cpufreq/scaling_governor

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cpufreq/scaling_governor

Postby gnimmelf on Tue Dec 28, 2010 7:40 am

HI there
im trying to change the cpu governor to "performance". the procedure under here, worked in the 32 bit edition but not in the 64 bit? why?
could someone help me set it in 64 bit?, i really likes this edition!

kind regards Gnimmelf


Try this procedure:
1- Install sysfsutils, powernowd and cpufrequtils packages (cpufrequtils is probably already installed):
CODE: SELECT ALL
sudo apt-get install --reinstall cpufrequtils powernowd sysfsutils

2- Edit /etc/sysfs.conf (as root)
CODE: SELECT ALL
gksudo gedit /etc/sysfs.conf

3- Add (or edit if already there) these lines to /etc/sysfs.conf:
devices/system/cpu/cpu0/cpufreq/scaling_governor = performance
devices/system/cpu/cpu1/cpufreq/scaling_governor = performance
4- Reboot. Verify the result:
CODE: SELECT ALL
cpufreq-info
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Re: cpufreq/scaling_governor

Postby doktordave on Tue Dec 28, 2010 2:47 pm

I don't have a fix, but I DO have a workaround. On my box, I commented out the lines in the sysfs.conf file. This way you don't get the "Failed" messages on boot. You will probably also need to add the following line to your fstab:

Code: Select all
sysfs   /sys   sysfs   defaults   0   0


Then, to set the performance governor, for example, run the following in terminal:

Code: Select all
$ sudo cpufreq-set -c 0 -g performance


Do this for each processor in the system. If you don't want to type that all in each time, just create a file with the desired commands. Again, for my case, it would look like this:

maxcpu.sh
Code: Select all
cpufreq-set -c 0 -g performance
cpufreq-set -c 1 -g performance


and you would run it in terminal like this:

Code: Select all
$ sudo sh maxcpu.sh


If you use multiple profiles, just make a file for each; maxcpu.sh, mincpu.sh and so on for the conservative, userspace, powersave, ondemand, and performance governor that you want. You can use whatever filename that works for you.
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Re: cpufreq/scaling_governor

Postby gnimmelf on Tue Dec 28, 2010 5:20 pm

thanks.
i managed to
Code: Select all
$ sudo cpufreq-set -c 0 -g performance
on both cpu's but on reboot they returned to "ondemand".
i dont know how to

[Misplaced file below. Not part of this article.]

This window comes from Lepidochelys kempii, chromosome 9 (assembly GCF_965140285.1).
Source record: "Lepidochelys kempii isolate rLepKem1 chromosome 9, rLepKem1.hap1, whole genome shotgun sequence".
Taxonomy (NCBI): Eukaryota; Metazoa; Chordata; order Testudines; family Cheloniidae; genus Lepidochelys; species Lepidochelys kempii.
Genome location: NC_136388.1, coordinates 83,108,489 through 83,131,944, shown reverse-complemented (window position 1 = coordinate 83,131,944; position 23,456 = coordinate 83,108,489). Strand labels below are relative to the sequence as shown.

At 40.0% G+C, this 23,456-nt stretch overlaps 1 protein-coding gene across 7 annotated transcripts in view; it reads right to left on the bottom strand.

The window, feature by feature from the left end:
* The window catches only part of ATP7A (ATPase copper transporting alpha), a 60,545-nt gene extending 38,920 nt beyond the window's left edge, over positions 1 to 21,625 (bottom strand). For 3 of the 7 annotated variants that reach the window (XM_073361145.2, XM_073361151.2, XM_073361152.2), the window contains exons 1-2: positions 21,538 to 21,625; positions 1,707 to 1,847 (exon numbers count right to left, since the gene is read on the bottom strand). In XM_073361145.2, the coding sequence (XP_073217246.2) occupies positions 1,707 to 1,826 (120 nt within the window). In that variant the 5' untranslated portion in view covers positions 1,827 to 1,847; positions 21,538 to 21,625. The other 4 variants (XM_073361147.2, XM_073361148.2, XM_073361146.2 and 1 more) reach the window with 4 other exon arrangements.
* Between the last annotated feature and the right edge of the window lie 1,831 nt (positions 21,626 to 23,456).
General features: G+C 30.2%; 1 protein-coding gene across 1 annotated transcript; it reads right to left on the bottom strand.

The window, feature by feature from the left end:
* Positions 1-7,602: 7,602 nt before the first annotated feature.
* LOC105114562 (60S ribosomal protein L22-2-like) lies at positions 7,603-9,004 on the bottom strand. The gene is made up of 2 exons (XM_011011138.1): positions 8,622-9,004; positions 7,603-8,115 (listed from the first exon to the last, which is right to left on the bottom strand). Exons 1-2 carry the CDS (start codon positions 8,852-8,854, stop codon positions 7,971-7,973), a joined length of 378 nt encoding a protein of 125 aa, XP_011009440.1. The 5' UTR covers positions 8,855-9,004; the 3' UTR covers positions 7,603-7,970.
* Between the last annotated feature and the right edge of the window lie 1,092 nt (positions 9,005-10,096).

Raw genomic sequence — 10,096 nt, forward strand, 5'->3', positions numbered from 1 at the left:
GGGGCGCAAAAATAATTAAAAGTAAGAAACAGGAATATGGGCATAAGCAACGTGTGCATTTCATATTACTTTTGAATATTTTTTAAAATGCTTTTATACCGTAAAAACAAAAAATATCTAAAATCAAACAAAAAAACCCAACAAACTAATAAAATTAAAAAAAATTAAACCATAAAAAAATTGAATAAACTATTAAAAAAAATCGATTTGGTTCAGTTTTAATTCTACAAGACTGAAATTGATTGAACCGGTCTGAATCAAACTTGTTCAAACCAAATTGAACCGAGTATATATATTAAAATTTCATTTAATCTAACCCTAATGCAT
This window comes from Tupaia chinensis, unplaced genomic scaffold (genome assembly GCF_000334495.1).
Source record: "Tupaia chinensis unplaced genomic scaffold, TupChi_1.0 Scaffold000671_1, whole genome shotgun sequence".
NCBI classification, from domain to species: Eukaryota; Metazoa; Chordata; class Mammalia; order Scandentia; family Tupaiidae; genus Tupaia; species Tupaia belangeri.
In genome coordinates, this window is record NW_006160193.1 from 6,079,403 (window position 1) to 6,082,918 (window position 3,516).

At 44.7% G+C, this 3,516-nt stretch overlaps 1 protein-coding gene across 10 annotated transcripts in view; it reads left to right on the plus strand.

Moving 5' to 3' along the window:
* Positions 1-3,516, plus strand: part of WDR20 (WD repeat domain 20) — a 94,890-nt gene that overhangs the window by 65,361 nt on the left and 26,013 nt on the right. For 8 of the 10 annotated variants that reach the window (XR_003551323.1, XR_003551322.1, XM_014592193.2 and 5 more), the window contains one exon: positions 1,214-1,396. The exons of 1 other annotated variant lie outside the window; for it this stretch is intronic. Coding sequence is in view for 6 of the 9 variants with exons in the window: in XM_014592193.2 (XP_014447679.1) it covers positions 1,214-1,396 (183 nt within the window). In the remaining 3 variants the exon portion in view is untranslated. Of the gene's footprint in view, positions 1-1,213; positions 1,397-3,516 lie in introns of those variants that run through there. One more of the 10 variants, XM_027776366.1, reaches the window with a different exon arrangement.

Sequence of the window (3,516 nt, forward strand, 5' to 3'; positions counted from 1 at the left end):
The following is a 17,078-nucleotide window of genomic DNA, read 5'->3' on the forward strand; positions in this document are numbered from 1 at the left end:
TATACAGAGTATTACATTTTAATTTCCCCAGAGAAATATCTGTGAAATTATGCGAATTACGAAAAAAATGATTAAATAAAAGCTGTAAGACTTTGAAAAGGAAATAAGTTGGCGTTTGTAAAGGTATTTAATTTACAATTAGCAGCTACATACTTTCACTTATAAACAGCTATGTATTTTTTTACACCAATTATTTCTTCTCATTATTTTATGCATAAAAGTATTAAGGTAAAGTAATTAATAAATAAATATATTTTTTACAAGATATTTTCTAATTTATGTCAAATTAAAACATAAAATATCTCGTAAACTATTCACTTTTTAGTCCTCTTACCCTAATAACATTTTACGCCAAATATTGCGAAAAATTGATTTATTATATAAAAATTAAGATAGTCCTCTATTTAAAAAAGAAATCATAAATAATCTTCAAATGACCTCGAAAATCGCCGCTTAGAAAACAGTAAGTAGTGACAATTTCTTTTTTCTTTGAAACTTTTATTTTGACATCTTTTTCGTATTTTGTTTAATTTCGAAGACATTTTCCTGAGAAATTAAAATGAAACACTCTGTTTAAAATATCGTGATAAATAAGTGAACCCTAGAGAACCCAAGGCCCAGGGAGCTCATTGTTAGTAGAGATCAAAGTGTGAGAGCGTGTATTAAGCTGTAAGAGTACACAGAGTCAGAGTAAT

"add the following line to your fstab:"
Code: Select all
sysfs   /sys   sysfs   defaults   0   0


and i dont know how to

"create a file with the desired commands."

maxcpu.sh
Code: Select all
cpufreq-set -c 0 -g performance
cpufreq-set -c 1 -g performance

and you would run it in terminal like this:
Code: Select all
$ sudo sh maxcpu.sh


could you help?

kind regards Gnimmelf
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Re: cpufreq/scaling_governor

Postby doktordave on Tue Dec 28, 2010 7:33 pm

Unfortunately, at this point I have to do that on each restart myself if I want them to run at max. At least I can get them to run at max when I want to. Far as it goes, the ondemand governor does OK. It will increase cpu frequency as needed.

If it ran your processors at max when you ran "sudo cpufreq-set -c 0 -g performance" and "sudo cpufreq-set -c 1 -g performance", you shouldn't need to change your fstab file. I had to do that on my LMDE setup before I installed the new one (64 bit).

Let's say you wanted to change both cpu's at the same time. Just open gedit (or your favorite text editor), and paste the following two lines in it:

Code: Select all
cpufreq-set -c 0 -g performance
cpufreq-set -c 1 -g performance


save the file as maxcpu.sh, for example, in your home folder. Then, to use it, all you need to do is run it in the terminal, with this command:

Code: Select all
$ sudo sh maxcpu.sh


It will give you a little less to type that way. I haven't figured out what's up with running the way we used to, but for now, at least you can change it should you need/want to. I'm sure it will get sorted out before too long.
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Re: cpufreq/scaling_governor

Postby gnimmelf on Wed Dec 29, 2010 9:33 am

thanks! i will try it out.
we will just have to wait then :)
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